Tuesday, August 3, 2010

The Architecture of Inception: Combat Archaeologies

Combat Archaeology

In a discussion of the methods he laid out in his book, The Archaeology of Knowledge, the French philosopher Michel Foucault admitted:

A nightmare has haunted me me since my childhood: I am looking at a text that I can't read, or only a tiny part of it is decipherable. I pretend to read it, aware that I am inventing; then suddenly the text is completely scrambled, I can no longer read anything or even invent it, my throat tightens and I wake up.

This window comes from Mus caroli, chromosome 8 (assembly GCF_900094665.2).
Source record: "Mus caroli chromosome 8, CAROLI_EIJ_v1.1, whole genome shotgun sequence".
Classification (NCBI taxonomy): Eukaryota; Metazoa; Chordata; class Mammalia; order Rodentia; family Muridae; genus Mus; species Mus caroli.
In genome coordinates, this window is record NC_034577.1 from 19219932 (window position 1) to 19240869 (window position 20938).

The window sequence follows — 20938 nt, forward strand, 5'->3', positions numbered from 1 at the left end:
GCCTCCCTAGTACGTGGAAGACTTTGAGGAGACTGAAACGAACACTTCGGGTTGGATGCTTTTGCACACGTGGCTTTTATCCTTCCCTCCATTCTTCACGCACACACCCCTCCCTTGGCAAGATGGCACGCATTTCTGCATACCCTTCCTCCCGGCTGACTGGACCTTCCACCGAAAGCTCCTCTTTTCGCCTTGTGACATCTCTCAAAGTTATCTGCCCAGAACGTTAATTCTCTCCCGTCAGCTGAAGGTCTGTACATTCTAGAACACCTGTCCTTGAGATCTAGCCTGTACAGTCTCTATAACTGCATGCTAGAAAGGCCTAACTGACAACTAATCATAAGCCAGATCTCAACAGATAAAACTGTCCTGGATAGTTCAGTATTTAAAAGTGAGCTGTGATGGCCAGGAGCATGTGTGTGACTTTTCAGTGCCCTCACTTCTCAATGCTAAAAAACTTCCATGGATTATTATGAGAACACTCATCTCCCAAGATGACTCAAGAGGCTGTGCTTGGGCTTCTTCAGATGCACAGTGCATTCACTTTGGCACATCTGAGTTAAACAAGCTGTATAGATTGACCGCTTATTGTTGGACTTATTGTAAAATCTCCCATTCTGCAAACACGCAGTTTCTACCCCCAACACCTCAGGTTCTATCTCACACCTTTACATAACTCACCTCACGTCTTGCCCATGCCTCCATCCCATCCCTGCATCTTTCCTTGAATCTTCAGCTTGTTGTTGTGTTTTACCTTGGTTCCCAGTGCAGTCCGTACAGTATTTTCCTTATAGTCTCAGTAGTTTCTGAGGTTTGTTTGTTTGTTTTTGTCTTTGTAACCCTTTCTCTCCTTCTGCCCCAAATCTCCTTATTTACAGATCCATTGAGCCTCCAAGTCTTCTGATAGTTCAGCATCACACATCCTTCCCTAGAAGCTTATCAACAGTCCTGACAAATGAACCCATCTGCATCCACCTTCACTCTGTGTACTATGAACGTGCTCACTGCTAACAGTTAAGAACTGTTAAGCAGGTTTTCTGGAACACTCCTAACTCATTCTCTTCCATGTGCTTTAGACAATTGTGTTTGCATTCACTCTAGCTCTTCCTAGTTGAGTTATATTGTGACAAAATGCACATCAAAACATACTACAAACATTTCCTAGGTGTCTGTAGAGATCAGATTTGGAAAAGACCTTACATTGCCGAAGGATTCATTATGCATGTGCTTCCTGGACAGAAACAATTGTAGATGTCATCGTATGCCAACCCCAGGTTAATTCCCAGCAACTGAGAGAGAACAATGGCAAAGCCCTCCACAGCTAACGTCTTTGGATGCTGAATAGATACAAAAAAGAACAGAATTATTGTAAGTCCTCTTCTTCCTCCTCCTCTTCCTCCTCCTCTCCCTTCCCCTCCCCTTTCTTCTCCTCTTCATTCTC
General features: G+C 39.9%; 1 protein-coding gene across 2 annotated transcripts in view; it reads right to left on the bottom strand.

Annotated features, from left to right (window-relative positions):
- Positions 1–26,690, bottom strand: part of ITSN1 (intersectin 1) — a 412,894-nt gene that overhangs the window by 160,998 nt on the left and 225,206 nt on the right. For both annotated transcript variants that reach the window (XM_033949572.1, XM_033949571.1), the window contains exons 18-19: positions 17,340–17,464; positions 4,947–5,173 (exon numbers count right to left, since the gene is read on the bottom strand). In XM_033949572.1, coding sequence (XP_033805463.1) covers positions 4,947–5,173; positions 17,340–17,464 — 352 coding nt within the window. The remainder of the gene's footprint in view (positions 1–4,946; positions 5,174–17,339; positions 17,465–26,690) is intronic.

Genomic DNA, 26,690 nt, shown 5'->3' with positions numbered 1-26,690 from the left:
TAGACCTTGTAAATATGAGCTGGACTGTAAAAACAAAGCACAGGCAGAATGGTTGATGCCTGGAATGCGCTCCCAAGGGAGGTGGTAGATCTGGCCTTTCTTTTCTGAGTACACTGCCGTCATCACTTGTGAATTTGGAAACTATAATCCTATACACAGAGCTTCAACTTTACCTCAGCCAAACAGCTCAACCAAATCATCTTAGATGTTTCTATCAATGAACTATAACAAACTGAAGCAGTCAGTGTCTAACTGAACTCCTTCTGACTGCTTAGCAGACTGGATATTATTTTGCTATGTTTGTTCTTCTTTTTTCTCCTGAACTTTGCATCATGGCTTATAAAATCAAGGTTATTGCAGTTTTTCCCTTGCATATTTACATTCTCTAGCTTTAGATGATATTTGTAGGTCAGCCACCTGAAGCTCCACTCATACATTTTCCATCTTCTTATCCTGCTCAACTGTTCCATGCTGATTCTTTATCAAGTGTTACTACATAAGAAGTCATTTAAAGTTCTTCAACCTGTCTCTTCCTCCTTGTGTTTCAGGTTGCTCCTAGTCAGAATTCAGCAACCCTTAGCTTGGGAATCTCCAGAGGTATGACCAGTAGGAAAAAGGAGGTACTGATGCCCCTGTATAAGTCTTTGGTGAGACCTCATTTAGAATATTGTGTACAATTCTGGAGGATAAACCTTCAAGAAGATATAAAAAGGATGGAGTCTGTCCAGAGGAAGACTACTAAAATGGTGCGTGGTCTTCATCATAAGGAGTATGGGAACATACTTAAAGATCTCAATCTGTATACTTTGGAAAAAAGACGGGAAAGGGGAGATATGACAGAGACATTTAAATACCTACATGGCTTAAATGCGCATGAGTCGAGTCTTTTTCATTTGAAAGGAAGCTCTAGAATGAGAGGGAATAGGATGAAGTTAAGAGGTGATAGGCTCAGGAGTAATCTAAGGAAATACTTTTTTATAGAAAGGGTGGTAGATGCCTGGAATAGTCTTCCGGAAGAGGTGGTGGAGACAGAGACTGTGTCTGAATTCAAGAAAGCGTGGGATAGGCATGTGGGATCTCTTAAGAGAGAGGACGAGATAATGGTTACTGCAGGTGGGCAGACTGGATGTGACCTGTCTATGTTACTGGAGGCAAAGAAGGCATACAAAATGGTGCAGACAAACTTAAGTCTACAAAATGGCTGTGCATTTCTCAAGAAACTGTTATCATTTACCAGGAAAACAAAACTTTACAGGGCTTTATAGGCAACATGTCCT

I can't read in my dreams, words are always garbled, but I don't experience the confusion as a nightmare - it is always a fun discovery that makes me aware that I am sleeping. But then, Foucault was a writer, and I'm a sculptor. Tellingly my most crushing childhood nightmare was nothing more than disassociated shapes and colors. The horror came because there was something monstrous about the scale of things - as if you were to look down at your fingernail and suddenly realize it was a mile thick. Christopher Nolan's Inception seems to occupy the territory that precedes the horror (both mine and Foucault's). Nolan is using the logic of dreams to build his narrative, more than their expressions. In the film dreams are deeply constructed spaces - they are architecture. The architecture of the film is stacked and collapsed layers of logic.